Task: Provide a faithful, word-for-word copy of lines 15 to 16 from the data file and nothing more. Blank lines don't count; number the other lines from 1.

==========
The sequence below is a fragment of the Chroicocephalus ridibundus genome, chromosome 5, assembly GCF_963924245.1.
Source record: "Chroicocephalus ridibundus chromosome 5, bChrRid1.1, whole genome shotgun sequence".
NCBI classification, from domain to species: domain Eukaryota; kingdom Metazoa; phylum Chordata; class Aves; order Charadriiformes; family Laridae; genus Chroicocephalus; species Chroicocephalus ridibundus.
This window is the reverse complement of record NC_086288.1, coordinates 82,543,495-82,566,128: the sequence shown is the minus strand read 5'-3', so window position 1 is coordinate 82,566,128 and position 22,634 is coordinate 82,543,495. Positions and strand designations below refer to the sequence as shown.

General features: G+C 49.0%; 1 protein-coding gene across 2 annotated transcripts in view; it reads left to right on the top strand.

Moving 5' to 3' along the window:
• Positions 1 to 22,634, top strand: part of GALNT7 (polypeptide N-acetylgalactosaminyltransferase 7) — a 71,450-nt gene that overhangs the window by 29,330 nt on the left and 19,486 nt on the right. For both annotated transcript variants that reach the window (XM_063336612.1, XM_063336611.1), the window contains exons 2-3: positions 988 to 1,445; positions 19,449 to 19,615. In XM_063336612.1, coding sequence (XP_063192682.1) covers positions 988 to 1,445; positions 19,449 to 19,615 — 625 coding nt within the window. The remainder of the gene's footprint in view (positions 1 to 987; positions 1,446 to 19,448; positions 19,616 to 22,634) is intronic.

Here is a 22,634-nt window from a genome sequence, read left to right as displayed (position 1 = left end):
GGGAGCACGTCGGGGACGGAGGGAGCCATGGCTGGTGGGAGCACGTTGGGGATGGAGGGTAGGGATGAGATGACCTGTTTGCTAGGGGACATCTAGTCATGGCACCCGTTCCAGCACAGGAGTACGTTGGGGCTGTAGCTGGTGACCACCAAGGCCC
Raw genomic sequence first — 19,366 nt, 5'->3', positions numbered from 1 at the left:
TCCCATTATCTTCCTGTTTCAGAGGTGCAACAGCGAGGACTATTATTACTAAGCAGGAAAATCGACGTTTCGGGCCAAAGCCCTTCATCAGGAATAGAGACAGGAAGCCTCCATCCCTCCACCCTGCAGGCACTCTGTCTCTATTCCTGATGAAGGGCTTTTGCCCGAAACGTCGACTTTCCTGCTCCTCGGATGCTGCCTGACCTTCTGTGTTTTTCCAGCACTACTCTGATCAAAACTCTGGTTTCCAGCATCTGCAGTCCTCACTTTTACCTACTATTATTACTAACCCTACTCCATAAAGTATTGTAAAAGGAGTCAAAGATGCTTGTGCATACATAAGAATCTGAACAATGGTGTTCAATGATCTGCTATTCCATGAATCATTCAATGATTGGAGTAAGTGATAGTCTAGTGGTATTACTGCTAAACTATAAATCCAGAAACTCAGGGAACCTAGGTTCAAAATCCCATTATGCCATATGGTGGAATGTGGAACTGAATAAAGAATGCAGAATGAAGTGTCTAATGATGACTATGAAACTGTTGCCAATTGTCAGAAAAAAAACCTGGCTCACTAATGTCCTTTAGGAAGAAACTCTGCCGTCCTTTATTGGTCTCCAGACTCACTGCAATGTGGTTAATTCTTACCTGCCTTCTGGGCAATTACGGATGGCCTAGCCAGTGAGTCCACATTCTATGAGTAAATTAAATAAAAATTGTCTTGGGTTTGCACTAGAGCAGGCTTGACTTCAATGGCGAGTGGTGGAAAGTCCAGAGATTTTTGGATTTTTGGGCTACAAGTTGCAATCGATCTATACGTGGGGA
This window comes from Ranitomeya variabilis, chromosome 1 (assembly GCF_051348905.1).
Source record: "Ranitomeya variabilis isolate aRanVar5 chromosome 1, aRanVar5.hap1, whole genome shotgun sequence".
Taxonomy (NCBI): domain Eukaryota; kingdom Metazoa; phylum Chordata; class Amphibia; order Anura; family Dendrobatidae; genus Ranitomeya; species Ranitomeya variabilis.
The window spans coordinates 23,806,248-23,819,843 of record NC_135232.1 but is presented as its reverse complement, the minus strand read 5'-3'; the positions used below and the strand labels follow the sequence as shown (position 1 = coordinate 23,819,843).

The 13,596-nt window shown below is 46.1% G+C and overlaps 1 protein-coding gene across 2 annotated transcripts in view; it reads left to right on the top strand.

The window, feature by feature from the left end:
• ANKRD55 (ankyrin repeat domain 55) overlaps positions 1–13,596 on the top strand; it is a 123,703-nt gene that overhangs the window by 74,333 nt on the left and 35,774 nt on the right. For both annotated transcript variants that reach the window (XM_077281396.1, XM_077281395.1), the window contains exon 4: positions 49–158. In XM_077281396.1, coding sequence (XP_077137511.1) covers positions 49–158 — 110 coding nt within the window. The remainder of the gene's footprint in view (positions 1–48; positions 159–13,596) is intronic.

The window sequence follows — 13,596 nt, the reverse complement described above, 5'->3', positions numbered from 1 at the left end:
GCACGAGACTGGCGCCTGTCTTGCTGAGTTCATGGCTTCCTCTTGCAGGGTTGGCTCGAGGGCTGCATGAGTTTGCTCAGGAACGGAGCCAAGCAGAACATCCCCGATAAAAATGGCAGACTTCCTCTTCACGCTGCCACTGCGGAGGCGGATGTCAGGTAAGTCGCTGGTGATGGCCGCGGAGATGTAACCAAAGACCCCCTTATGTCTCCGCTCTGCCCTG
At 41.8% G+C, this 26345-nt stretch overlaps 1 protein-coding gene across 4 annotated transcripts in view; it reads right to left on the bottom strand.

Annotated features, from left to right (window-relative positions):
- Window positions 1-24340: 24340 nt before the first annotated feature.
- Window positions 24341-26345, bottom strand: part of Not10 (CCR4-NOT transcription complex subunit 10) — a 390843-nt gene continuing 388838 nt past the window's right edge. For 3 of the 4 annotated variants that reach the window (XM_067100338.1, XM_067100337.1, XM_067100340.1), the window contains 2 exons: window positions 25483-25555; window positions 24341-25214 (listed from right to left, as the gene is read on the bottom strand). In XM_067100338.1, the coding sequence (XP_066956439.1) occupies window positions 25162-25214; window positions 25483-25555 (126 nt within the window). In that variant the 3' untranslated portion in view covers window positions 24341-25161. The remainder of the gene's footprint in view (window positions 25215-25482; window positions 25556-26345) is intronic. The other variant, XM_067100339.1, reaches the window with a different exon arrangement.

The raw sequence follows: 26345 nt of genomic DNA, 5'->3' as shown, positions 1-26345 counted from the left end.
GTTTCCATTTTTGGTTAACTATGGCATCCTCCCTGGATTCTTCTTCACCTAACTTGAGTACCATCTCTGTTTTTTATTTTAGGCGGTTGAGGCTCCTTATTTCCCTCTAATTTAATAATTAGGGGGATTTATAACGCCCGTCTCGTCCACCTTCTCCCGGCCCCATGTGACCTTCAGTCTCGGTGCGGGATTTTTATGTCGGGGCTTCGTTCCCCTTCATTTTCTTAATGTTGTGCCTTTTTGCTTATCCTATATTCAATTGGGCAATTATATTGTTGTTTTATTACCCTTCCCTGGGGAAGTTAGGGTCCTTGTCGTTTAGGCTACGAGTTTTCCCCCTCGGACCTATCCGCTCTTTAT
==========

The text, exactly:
The window spans coordinates 23,806,248-23,819,843 of record NC_135232.1 but is presented as its reverse complement, the minus strand read 5'-3'; the positions used below and the strand labels follow the sequence as shown (position 1 = coordinate 23,819,843).

The 13,596-nt window shown below is 46.1% G+C and overlaps 1 protein-coding gene across 2 annotated transcripts in view; it reads left to right on the top strand.